Brigham Young taught:
You take men, women and families from the Cape of Good Hope, from the northern seas, China, the East Indies, or the islands of the sea, and let them receive the Gospel and come here, and, just as long as they live so as to enjoy the Spirit of the holy Gospel they have obeyed, there are no questions asked with regard to doctrine. We will now go a step further.
Here is a great bone of contention with regard to political affairs. The world say, "Why do not these Latter-day Saints get up their mass meetings, and sustain this, that or the other one, and be like other people in a political point of view?" Why do we not sustain these advocates who are now in the field, and join, and be one with, some one or other of the political parties of the country? We have no desire to do so, that is the reason. If we had the privilege of voting in, independent of all other people on this land of America, or in the United States, the man who should serve as president, we should cast about to find the most suitable man, and he would be the nominee, and when his name came before the people, every man and woman who had the privilege of putting their vote in the ballot box would vote for that man, asking no questions. Our friends in the political world say, "We do not like this oneness." The ministers in the pulpit, the politicians in the bar room, on the steamboat, in the rail cars, in the halls of Congress or in the legislatures, say, "We do not like this oneness," and still the priest and the deacon are praying continually, according to the Scripture testimony, that the Saints may be one. Well, where will you have them one?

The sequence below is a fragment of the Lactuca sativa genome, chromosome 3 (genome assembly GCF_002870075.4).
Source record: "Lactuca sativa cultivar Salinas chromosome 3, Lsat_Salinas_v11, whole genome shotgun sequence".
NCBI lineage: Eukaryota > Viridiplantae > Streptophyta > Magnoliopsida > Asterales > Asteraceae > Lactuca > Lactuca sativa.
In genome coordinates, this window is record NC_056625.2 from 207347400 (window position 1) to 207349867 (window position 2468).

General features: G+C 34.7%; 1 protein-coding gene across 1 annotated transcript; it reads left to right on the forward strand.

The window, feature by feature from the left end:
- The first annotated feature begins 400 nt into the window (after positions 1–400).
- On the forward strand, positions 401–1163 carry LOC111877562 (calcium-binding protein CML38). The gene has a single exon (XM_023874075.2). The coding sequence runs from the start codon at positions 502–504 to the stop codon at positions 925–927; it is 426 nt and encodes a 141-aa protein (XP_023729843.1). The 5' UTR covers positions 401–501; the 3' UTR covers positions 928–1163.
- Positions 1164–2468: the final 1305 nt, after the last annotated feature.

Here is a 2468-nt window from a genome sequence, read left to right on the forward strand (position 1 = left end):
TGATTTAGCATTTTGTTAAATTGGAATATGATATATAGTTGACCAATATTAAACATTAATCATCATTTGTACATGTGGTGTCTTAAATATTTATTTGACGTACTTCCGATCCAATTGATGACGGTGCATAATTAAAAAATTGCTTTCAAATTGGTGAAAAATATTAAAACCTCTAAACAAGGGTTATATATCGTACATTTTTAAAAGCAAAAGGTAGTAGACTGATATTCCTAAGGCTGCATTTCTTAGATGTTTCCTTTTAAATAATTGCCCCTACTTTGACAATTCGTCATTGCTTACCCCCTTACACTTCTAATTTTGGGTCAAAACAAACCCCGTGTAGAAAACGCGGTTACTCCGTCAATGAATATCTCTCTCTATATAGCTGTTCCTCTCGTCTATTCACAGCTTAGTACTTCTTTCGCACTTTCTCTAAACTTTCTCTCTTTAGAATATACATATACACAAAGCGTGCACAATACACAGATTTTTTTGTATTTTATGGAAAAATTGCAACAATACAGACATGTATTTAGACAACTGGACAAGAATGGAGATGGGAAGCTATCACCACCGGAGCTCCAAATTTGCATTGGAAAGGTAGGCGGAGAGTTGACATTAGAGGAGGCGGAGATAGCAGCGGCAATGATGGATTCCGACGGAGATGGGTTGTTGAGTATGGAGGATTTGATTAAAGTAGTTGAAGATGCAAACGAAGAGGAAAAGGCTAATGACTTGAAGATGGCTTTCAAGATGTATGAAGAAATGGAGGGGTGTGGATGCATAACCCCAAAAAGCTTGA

(Brigham Young, "The Fullness of the Gospel—Its Power to Unite—Its Comprehensiveness—Definition of Its Priesthood—Condition of Apostates", Journal of Discourses vol 15, discource 18, page 121-129)